- Nigerian human rights groups have sued National Assembly over NGO regulation bill
- The groups urged the National Assembly to stop further deliberation on the bill
- They complained that it would violate their right to freedom of expression and peaceful association
Nigerian human rights non-governmental organizations under the umbrella of the Human Rights Agenda Network (HRAN) dragged National Assembly to Federal High Court in Abuja over NGO regulation bill.
According to Sahara Reporters, in a suit filed on Friday, November 3, at the court, the plaintiffs, comprising of 23 of them sought an order of court to declare unconstitutional and unlawful the NGO regulation bill which has currently passed second reading at the House of Representatives.
The groups urged the court to determine whether a judicial order can be made to stop the legislature from deliberating on a bill pending before it and if that is possible, an order stopping further deliberations on the NGO regulation bill, which the groups claim will violate their right to; freedom of expression, peaceful assembly and association, and non-discrimination, as enshrined under sections 39, 40 and 42 of the Constitution of the Federal Republic of Nigeria 1999 (as amended).
They also asked the court to declare that the provisions of the NGO regulation bill is contrary to section 40 of the constitution by seeking to register and regulate NGOs working on human rights as if they are political parties and to that extent, the bill is unconstitutional.
The plaintiffs, through their counsel, Chino Obiagwu, also asked the court to declare that the provisions of the NGO regulation bill is contrary to the Companies and Allied Matters Act (CAMA), under which NGOs are registered, because it creates extra burden on the registered NGOs than the law has placed on other registered companies.
In a 19-paragraph affidavit in support of the summons, the groups headed by HRAN, claim that they do not need to wait for the Bill to be passed into law before challenging it and that once it can be shown that the Bill is likely to infringe on their rights if passed into law, the court can stop the National Assembly from deliberating on such Bill by virtue of section 46 (1) of the Constitution.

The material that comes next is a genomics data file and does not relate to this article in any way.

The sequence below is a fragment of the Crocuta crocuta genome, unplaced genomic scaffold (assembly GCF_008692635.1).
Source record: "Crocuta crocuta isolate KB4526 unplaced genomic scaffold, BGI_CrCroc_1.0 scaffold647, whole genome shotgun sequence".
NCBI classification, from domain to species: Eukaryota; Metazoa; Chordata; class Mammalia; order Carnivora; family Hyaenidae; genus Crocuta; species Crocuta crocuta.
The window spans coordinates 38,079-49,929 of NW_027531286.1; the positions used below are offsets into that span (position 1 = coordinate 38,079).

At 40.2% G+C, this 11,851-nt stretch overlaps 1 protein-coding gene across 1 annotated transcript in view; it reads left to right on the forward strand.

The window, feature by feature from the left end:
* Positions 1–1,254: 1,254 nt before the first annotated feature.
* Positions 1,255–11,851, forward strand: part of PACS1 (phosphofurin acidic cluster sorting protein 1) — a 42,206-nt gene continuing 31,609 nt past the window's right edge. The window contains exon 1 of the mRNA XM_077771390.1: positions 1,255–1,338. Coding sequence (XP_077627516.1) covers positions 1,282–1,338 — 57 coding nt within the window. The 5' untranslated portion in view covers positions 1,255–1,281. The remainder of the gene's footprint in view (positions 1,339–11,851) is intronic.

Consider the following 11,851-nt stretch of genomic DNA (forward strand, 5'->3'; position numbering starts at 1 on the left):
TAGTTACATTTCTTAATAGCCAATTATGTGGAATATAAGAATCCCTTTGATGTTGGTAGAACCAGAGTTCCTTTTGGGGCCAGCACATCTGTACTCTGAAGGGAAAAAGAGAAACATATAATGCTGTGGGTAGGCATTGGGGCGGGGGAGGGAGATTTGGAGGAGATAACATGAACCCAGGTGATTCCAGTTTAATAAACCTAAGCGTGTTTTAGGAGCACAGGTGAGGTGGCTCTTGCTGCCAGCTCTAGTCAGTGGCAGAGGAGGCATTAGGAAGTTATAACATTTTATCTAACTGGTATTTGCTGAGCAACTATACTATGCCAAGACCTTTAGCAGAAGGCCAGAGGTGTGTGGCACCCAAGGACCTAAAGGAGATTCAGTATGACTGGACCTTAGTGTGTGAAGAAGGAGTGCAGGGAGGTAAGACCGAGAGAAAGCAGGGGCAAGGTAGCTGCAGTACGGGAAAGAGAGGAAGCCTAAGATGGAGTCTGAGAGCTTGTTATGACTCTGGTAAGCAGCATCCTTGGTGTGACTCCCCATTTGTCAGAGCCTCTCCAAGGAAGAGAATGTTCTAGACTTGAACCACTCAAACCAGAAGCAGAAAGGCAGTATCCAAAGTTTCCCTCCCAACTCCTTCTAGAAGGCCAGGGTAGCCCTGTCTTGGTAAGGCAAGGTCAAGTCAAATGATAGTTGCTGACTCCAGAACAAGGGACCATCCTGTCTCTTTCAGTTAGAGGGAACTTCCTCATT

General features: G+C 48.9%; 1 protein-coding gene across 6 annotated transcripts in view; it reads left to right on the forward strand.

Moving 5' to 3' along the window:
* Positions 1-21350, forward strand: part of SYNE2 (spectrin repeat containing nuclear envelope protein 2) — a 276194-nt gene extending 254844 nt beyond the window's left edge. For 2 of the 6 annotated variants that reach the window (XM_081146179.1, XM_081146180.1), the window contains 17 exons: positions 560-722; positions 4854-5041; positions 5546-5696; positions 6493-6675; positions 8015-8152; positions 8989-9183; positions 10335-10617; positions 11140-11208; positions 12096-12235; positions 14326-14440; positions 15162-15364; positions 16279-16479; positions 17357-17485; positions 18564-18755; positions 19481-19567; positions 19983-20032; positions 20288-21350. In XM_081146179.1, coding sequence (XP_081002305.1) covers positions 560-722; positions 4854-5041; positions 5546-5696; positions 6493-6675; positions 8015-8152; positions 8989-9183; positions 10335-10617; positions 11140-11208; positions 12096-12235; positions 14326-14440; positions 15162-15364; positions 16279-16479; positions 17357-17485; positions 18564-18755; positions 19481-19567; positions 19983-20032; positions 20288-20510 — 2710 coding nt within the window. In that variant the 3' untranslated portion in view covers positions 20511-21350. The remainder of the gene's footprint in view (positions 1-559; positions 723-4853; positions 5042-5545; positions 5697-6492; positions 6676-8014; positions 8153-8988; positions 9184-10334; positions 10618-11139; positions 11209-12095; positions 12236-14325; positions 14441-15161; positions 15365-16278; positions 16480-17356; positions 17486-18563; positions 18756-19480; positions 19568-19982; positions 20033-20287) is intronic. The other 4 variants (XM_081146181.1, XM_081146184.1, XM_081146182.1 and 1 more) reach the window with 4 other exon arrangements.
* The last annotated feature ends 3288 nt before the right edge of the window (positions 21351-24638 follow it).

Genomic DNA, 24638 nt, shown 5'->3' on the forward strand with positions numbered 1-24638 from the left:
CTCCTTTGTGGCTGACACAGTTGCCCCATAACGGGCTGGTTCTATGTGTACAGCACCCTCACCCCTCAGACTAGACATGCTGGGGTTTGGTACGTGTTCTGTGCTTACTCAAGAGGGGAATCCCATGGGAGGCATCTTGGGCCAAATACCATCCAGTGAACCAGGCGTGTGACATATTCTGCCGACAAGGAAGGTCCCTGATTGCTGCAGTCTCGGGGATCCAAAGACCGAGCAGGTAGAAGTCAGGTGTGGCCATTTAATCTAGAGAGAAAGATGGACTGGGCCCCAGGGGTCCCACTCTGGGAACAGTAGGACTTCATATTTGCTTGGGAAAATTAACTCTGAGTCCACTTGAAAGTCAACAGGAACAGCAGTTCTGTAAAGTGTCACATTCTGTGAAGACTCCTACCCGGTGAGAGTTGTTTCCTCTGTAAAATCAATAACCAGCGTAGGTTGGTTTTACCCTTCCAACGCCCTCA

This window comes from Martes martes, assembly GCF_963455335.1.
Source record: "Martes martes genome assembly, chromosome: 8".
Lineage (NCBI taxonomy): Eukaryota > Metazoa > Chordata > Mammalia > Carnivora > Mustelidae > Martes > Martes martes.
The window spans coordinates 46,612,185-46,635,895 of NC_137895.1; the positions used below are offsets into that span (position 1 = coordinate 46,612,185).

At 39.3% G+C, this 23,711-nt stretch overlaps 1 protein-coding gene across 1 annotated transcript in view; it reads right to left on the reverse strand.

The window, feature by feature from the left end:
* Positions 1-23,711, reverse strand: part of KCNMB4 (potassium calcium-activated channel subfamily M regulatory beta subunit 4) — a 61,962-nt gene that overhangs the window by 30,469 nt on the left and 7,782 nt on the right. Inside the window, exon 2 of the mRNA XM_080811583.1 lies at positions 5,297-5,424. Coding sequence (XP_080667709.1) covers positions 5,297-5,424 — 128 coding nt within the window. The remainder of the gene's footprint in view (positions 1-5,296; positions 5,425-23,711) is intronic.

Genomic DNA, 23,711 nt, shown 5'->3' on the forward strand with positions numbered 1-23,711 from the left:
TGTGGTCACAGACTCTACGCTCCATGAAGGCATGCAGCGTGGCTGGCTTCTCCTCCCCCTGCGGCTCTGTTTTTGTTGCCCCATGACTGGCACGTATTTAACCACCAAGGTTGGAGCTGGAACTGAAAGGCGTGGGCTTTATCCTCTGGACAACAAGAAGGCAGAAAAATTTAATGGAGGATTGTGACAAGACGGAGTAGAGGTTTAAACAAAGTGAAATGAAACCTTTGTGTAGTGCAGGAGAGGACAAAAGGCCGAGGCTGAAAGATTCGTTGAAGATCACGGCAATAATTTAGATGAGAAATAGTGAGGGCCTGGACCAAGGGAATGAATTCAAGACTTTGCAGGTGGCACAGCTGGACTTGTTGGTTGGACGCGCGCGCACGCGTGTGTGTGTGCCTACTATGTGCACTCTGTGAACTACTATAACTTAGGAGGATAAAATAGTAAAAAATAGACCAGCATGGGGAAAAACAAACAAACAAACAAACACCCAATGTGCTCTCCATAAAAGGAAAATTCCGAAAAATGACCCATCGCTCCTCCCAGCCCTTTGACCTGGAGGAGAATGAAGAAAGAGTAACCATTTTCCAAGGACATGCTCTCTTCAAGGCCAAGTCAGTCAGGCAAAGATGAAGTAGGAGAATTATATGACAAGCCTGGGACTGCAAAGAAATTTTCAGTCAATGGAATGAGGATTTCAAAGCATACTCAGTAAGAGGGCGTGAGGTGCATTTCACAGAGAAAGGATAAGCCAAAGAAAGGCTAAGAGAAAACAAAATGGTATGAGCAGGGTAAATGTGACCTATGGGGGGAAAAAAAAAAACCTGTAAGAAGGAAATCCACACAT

Specifically, the reliefs being sought by them are as follows:
1. A declaration that it is unconstitutional and unlawful for the defendants to consider, for the purpose of passing into law, a bill containing provisions that infringe on the Constitution, including the fundamental rights of the plaintiffs and their members.
2. A declaration that HB111: NGO regulatory bill sponsored by Duro Faseyi on 20/10/2015; HB585: NGO regulatory bill sponsored by Umar Buba Jubril on 2/6/2016, and HB705: civil society committee of Nigeria bill sponsored by Douye Diri on 15/06/2016, constitute, in their provisions and intendments, gross infringement or threat of infringement on the fundamental rights of the plaintiffs and of their members to freedom of expression, assembly and association, and non-discrimination enshrined in sections 39, 40 and 42 of the 1999 Constitution of the Federal Republic of Nigeria and therefore, to the extent of such inconsistency, are unconstitutional, null and void.
3. A declaration that HB111: NGO regulatory bill sponsored by Duro Faseyi on 20/10/2015; HB585: NGO regulatory sponsored by Umar Buba Jubril on 2/6/2016, and HB705: civil society committee of Nigeria bill sponsored by Douye Diri on 15/06/2016, contravene the provisions of Companies and Allied Matters Act (CAMA), as their provisions place discriminatory burden on the plaintiffs and their cooperate members more than placed on other corporate entities, and therefore are unlawful.
4. An order of perpetual injunction restraining the defendants from continuing with any or further deliberation, consideration and/or passing into law of HB111: NGO regulatory bill; HB585: NGO regulatory bill, and HB705: civil society committee of Nigeria bill.
But no date has been fixed for the hearing.
Meanwhile, NAIJ.com had reported that the former chairman of the National Human Rights Commission, Chidi Odinkalu, described the bill as unnecessary.
It was said there are already enough existing laws that only need to be implemented and that the bill was designed to muscle NGOs and CSOs.
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